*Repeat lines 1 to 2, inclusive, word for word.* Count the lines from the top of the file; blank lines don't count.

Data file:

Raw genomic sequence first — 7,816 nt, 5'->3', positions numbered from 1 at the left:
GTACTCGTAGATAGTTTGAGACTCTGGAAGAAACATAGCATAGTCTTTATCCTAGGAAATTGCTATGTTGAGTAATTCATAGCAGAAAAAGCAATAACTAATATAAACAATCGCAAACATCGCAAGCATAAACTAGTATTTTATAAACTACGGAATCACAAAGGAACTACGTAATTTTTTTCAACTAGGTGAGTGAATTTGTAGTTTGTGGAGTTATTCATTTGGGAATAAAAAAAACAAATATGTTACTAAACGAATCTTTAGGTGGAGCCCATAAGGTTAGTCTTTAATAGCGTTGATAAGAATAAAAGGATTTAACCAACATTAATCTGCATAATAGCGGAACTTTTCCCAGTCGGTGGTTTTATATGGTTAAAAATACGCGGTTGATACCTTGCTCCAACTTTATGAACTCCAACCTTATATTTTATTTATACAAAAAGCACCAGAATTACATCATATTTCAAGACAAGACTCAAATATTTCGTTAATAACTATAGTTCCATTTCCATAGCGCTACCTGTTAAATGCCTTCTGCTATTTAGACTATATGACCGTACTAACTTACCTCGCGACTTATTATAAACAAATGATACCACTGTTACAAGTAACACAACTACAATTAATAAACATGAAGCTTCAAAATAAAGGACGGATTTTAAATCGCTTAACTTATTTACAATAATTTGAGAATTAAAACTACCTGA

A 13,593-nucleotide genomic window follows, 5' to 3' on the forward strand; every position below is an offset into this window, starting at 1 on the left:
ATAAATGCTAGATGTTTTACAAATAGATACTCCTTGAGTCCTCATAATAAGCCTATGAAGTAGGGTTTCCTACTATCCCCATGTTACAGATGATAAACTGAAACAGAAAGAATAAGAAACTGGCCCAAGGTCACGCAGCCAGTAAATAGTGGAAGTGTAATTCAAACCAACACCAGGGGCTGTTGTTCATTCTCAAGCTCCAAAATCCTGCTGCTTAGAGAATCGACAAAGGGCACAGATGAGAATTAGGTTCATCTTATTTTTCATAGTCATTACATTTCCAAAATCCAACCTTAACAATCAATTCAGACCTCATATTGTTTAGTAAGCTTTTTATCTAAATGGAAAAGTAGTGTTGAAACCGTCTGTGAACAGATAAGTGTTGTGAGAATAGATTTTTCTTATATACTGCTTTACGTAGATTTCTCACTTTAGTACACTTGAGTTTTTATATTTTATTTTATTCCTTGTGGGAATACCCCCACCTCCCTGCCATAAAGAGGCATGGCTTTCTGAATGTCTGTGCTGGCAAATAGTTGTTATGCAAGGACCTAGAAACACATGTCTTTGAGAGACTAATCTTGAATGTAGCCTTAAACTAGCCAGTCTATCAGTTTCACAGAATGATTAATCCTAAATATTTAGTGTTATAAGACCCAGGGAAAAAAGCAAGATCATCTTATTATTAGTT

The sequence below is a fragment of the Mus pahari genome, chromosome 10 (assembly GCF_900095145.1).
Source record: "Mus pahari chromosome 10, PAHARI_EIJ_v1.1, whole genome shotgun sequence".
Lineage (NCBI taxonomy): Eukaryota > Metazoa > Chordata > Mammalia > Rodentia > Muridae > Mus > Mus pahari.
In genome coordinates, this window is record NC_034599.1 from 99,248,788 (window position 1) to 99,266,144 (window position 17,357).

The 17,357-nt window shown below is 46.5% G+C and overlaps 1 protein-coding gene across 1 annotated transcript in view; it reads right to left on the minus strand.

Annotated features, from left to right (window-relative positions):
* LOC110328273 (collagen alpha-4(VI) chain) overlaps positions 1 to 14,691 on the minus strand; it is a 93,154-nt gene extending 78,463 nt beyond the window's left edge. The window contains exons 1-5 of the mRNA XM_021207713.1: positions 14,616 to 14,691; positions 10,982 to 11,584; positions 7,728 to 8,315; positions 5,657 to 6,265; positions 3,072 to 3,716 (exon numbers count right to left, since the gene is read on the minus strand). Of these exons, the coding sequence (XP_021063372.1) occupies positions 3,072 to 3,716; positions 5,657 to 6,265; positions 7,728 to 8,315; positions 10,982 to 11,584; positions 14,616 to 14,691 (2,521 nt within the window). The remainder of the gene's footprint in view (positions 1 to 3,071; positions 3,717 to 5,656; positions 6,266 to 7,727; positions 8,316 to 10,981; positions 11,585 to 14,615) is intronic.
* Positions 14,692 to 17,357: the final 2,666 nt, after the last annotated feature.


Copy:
Raw genomic sequence first — 7,816 nt, 5'->3', positions numbered from 1 at the left:
GTACTCGTAGATAGTTTGAGACTCTGGAAGAAACATAGCATAGTCTTTATCCTAGGAAATTGCTATGTTGAGTAATTCATAGCAGAAAAAGCAATAACTAATATAAACAATCGCAAACATCGCAAGCATAAACTAGTATTTTATAAACTACGGAATCACAAAGGAACTACGTAATTTTTTTCAACTAGGTGAGTGAATTTGTAGTTTGTGGAGTTATTCATTTGGGAATAAAAAAAACAAATATGTTACTAAACGAATCTTTAGGTGGAGCCCATAAGGTTAGTCTTTAATAGCGTTGATAAGAATAAAAGGATTTAACCAACATTAATCTGCATAATAGCGGAACTTTTCCCAGTCGGTGGTTTTATATGGTTAAAAATACGCGGTTGATACCTTGCTCCAACTTTATGAACTCCAACCTTATATTTTATTTATACAAAAAGCACCAGAATTACATCATATTTCAAGACAAGACTCAAATATTTCGTTAATAACTATAGTTCCATTTCCATAGCGCTACCTGTTAAATGCCTTCTGCTATTTAGACTATATGACCGTACTAACTTACCTCGCGACTTATTATAAACAAATGATACCACTGTTACAAGTAACACAACTACAATTAATAAACATGAAGCTTCAAAATAAAGGACGGATTTTAAATCGCTTAACTTATTTACAATAATTTGAGAATTAAAACTACCTGA